"American Psycho," a new musical based on the 1991 Brett Easton Ellis novel has debuted on Broadway. NY1’s Roma Torre filed the following review.

Director Rupert Goold and his creative team took on quite a challenge musicalizing Bret Easton Ellis' satirical novel about a yuppie serial killer who piles up the bodies in 1989 New York. What they've come up with is quite a slickly thrilling production, even as impressive as its hunky leading man - amply endowed with a set of pipes and acting chops to die for.

Benjamin Walker is psycho killer/investment banker Patrick Bateman. He perfectly captures the novel's cynical view of Wall Street's narcissistic consumer culture. The musical's book writer Roberto Aguirre-Sacasa does a fine job balancing the story's dark humor with its deadly serious overtones -

Bateman's world is defined by greed, power and self-image. It is a stereotype for sure but one based on hard truths and if the depiction is not new, Goold's stylized staging, complete with gallons of blood, provides us with a uniquely compelling vision.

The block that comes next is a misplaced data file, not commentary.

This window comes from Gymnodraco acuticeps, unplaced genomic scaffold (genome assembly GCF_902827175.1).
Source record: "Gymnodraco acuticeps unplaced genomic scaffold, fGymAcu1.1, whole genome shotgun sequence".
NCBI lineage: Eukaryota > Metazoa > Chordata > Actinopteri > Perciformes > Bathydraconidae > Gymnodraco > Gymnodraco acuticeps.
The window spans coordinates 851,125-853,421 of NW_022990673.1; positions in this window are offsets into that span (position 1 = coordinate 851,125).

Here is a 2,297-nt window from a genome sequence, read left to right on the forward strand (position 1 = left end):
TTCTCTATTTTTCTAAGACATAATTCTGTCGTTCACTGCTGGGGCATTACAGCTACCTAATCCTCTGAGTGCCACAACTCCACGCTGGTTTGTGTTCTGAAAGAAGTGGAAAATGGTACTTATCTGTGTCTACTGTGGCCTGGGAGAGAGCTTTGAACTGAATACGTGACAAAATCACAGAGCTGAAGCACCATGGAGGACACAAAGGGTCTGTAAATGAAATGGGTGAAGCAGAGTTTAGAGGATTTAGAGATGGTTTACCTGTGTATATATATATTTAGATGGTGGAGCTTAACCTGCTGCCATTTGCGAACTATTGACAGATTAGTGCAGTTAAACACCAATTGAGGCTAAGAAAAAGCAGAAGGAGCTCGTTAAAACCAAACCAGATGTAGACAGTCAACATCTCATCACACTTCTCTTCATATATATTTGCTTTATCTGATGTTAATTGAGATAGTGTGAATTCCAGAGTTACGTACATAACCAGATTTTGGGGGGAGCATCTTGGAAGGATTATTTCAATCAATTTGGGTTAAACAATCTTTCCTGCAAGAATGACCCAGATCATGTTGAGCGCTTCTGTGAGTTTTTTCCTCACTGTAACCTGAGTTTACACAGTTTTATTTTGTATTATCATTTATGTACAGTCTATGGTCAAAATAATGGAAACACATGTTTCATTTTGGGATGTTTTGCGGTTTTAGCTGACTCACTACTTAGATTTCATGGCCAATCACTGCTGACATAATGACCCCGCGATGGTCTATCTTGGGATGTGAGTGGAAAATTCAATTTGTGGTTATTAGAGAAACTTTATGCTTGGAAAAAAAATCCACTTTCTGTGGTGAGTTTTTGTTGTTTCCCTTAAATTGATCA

That's thanks to a strong collaboration, starting with Duncan Sheik who wisely borrows from the film's soundtrack while adding his own compositions echoing the throbbing chilliness of 80's disco.

The entire technical design team deserves a huge bow. Sets, projections, lights and costumes transport us in time and tone.

Lynne Page's angular choreography nailed the era's robotic dance moves.

And the performances - all spot on. Helene York as Bateman's grotesquely privileged girlfriend and the almost unrecognizable Alice Ripley as Bateman's mom are especially winning. But again it's Walker, an insanely talented performer, who makes the show.

The challenge of mounting “American Psycho” on stage comes from the fact that everyone is so distasteful and de-personalized, we're deprived of any emotional connection to the story. And while I had qualms about the ambiguous ending, it is ultimately faithful to its source. So, yes the characters are unlikeable but thanks to this very savvy production, they're people we love to hate.